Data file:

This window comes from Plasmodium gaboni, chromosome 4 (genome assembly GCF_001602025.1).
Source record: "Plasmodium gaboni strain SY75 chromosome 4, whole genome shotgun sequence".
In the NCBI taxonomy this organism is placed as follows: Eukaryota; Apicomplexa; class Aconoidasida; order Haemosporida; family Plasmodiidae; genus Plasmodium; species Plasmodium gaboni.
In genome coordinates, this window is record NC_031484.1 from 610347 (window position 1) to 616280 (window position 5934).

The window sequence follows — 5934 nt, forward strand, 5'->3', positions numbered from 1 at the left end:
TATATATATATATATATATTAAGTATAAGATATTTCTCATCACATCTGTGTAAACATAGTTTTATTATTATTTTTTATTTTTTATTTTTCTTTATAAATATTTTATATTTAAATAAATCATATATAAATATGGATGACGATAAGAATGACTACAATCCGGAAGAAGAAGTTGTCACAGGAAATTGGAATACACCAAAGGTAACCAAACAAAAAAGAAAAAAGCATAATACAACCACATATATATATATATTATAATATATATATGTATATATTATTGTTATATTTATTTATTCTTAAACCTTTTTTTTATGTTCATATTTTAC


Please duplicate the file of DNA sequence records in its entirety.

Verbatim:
This window comes from Plasmodium gaboni, chromosome 4 (genome assembly GCF_001602025.1).
Source record: "Plasmodium gaboni strain SY75 chromosome 4, whole genome shotgun sequence".
In the NCBI taxonomy this organism is placed as follows: Eukaryota; Apicomplexa; class Aconoidasida; order Haemosporida; family Plasmodiidae; genus Plasmodium; species Plasmodium gaboni.
In genome coordinates, this window is record NC_031484.1 from 610347 (window position 1) to 616280 (window position 5934).

The window sequence follows — 5934 nt, forward strand, 5'->3', positions numbered from 1 at the left end:
TATATATATATATATATATTAAGTATAAGATATTTCTCATCACATCTGTGTAAACATAGTTTTATTATTATTTTTTATTTTTTATTTTTCTTTATAAATATTTTATATTTAAATAAATCATATATAAATATGGATGACGATAAGAATGACTACAATCCGGAAGAAGAAGTTGTCACAGGAAATTGGAATACACCAAAGGTAACCAAACAAAAAAGAAAAAAGCATAATACAACCACATATATATATATATTATAATATATATATGTATATATTATTGTTATATTTATTTATTCTTAAACCTTTTTTTTATGTTCATATTTTAC